When Maggie and Philip speak to each other years after their first meeting, Maggie tries to continue in her placid existence, but her intellectual interest has become peaked. When Philip tries to give Maggie a book, because he remembers how much she used to love to read, she says, “No, thank you,” she continues, “It would make me in love with this world again, as I used to be—it would make me long to see and know many things—it would make me long for a full life” (1149; bk.5, ch.1). Her predictions are correct. As she continues to meet with Philip, and he continues to stimulate her intellectually, she begins to feel her old passion for learning and for living again. He becomes her “tutor,” her benevolent patriarch (1167-8; bk.5, ch.4). He allows her to hope again, to dream again. Maggie thinks,
She might have books, converse, affection—she might hear tidings of the world from which her mind had not yet lost its sense of exile; and it would be a kindness to Philip too, who was pitiable—clearly not happy; and perhaps here was an opportunity indicated for making her mind more worthy of its highest service—perhaps the noblest, completest devoutness could hardly exist without some width of knowledge (1162; bk.5, ch.3).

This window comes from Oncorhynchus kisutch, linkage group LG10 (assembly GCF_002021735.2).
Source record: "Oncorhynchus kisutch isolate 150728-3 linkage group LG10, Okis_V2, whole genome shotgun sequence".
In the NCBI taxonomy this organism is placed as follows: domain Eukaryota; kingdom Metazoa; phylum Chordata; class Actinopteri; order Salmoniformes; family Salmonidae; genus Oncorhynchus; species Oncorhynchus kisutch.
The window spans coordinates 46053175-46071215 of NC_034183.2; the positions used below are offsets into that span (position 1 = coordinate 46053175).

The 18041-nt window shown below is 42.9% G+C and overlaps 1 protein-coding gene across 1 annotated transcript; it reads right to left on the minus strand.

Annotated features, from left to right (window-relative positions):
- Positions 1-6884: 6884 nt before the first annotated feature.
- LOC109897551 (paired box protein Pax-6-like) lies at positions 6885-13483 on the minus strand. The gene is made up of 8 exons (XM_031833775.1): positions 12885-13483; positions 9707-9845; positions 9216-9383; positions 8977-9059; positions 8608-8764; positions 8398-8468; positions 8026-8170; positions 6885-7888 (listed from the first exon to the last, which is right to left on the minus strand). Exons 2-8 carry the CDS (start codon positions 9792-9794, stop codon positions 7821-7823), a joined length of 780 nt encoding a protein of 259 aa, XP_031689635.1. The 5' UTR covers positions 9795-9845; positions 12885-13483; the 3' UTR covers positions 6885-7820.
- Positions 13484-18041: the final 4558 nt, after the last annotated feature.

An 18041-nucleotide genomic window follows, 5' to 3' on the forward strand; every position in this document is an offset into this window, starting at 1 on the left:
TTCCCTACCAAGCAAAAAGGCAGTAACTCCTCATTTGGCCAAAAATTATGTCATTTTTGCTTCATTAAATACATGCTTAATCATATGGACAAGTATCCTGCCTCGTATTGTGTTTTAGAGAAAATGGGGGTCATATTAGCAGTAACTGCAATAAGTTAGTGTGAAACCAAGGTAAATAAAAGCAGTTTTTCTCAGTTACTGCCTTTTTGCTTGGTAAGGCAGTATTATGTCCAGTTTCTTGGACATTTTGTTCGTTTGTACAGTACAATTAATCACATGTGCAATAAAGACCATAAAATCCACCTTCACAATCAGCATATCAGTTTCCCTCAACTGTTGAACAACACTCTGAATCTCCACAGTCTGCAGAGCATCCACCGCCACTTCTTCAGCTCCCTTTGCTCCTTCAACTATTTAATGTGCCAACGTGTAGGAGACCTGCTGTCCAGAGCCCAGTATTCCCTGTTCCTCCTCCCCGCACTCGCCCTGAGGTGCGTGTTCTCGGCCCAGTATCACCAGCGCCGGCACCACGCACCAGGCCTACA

However, this quote is much more powerful than a simple dream; it expresses how Maggie feels in this oppressive, patriarchal society. It sums up how most of Eliot's prominent female characters feel, how Eliot herself likely felt. Maggie represents Eliot in many ways. They share struggles with religion, deaths of their fathers, and most importantly is the relationships between them and their brothers. If the relationship between Maggie and her brother is, in fact, a conscious representation of the relationship between Eliot and her brother, then it can be reasonable concluded that Eliot did have an internal struggle with her patriarchal society, and her brother contributed to this struggle.